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Sex and Gender Identity: Differences To Know About As An Ally

Sex and Gender Identity: Differences To Know About As An Ally

Sex and Gender Identity

You may have gender study experts and academics talk about sex and gender identity. Do they sound like they are the same? For most people, the two terms are synonymous. But you’ll be surprised to learn that these two terms are different from each other.

On one hand, there’s a massive difference in opinions about Trans Bill 2014 in India. On the other hand, influential people like JK Rowling have openly shown transphobia. Perhaps, it’s time to learn about the differences so you can be respectful towards people who have been forced to stay invisible for a long time.

Differences Between Sex and Gender Identity

Society has built a structure for us, dictating that a person is either born a boy or a girl. Thankfully, in India, people of the “third gender” have some visibility, too, from the streets to the media. But sex and gender identity are way beyond what’s written on your birth certificate.

Before you dig deeper into the subject, the first thing you need to know about is sex and gender difference.

Sex

Sex is a label assigned at birth by the doctor. Based on the genitals, hormones, chromosomes, and other biological factors, they are typically considered male or female. So biologically, there are only two sex options.

If the baby’s sexual and reproductive anatomy does not match the “male” or “female” definitions, the baby is considered “intersex”. It’s best not to use the term “biological sex”. Instead, using “assigned male/female at birth” is a better option.

This suggests that this label has been given by someone else who is making the decision on behalf of the baby. This decision doesn’t necessarily align with the person’s body or sense of identity. The process of developing factors that determine sex starts as early as the fertilisation stage.

Gender

Gender is a more complex concept that includes the social and legal status based on the sex of the person. It also involves society’s expectations regarding how a person behaves, thinks, or even feels! Every culture has its own standards and gender roles.

Gender is also primarily about being male or female. However, it differs from sex because it is not about physical parts, biological factors, or chromosomes. It is about your place in society and your behaviours – based on your sex.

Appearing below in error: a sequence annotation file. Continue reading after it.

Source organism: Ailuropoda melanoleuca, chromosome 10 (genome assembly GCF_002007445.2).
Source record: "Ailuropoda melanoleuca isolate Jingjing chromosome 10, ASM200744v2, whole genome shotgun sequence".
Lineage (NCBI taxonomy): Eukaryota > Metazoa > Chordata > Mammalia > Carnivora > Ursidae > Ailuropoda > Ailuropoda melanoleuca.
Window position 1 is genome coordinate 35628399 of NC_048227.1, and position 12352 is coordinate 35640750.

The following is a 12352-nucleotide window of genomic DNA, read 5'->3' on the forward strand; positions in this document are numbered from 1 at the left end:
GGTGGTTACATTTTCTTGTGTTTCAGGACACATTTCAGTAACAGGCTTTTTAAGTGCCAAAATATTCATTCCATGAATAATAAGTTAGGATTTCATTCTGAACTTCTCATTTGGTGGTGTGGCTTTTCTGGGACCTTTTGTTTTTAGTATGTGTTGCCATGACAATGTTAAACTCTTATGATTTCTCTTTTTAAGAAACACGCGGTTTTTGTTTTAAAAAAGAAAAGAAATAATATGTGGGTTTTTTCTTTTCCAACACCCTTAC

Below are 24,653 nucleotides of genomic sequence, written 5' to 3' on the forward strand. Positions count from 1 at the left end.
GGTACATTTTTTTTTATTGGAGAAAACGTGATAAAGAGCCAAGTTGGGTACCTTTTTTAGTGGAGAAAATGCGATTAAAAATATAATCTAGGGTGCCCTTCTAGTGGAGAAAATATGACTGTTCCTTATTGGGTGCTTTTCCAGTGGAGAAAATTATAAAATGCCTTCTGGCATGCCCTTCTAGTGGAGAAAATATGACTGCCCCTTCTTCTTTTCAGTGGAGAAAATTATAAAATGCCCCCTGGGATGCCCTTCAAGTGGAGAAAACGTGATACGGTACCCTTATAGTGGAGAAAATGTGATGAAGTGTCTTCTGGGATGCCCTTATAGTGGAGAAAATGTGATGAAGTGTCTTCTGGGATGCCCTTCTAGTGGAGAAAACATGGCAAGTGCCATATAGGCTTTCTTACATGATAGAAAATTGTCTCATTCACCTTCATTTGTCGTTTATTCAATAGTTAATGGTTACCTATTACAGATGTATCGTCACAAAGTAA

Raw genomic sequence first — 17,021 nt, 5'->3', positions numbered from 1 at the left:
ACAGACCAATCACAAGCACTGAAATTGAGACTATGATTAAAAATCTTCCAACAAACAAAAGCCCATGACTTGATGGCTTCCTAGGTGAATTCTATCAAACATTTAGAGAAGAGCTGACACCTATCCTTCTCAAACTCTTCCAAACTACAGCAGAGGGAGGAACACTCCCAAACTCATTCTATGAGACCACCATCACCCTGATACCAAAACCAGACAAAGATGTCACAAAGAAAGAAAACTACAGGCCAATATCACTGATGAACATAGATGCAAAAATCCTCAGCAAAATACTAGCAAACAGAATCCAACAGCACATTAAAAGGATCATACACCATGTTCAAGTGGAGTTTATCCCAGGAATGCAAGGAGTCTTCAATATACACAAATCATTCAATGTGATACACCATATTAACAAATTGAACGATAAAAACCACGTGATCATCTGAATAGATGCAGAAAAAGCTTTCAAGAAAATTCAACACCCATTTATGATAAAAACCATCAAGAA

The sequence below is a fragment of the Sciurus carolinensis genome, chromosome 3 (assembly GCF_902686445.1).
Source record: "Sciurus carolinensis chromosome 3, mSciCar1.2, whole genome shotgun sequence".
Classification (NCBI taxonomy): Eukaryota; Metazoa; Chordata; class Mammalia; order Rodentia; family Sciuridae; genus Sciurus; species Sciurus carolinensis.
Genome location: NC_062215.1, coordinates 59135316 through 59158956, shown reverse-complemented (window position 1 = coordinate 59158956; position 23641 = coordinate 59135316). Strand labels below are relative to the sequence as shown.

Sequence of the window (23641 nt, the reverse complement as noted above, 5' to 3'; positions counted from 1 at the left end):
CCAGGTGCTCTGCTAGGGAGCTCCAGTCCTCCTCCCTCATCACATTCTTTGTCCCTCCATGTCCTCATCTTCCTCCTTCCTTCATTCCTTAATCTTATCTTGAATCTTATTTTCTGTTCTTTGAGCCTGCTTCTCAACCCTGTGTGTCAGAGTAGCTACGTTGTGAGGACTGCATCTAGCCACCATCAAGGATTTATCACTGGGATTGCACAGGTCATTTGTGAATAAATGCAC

Gender Identity

Your assigned sex at birth and/or your gender may not necessarily align with how you feel about yourself. You may think in a way that doesn’t conform to gender roles. At the same time, you may also behave or clothe yourself in a non-conforming manner – and it may be different from identity.

For instance, you may be assigned male at birth, identify as a non-binary person, and present as a woman. This is called gender expression. So gender identity is someone’s internal sense of identity. So, “male” and “female” are the two ends of the gender spectrum, and there are several other shades in between.

Misunderstandings Regarding Sex and Gender Identity

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For Indians, the word that must not be said is “S-E-X”. Interestingly, this has not always been the case, as the mythological tales traditionally prevalent in India have transgender attributes, gender variance elements, intersex characters, androgynous beings, etc.

It was not until the British enforced Colonial laws in India that the legacy of the anti-LGBTQ approach began. Since then, we have stopped talking about gender, sex, gender identity, and expressions. The biggest mistake you can make is to think that gender and sex are the same.

On top of that, you may even have no idea about gender identity, sexuality, or gender expression. From biology to social and legal status, from self-acceptance to self-expression – there are many aspects associated with each of these terms, which most people don’t know.

The lack of information, coupled with the disinterest and shame associated with the subject, prevents people from talking about their own reality and desire for a new identity to finally feel happy in their skin. It also prevents others from developing sensitivity and empathy towards trans people’s struggles.

You may not know this, but your best friend or your favourite cousin might be struggling silently while you crack transphobic jokes or use transphobic slurs around them! Many people struggle to identify their own internal dichotomy and need more clarity, which can only come from learning about these subjects.

How To Be A Good Ally

As a queer ally, try to use your privilege as a cis-gendered person to educate others around you about sex and gender identity. To show your support, refrain from generalising people based on your “bookish” knowledge or assumptions. Instead, respect their experiences, gender identity and expression, and choice of pronouns and names.

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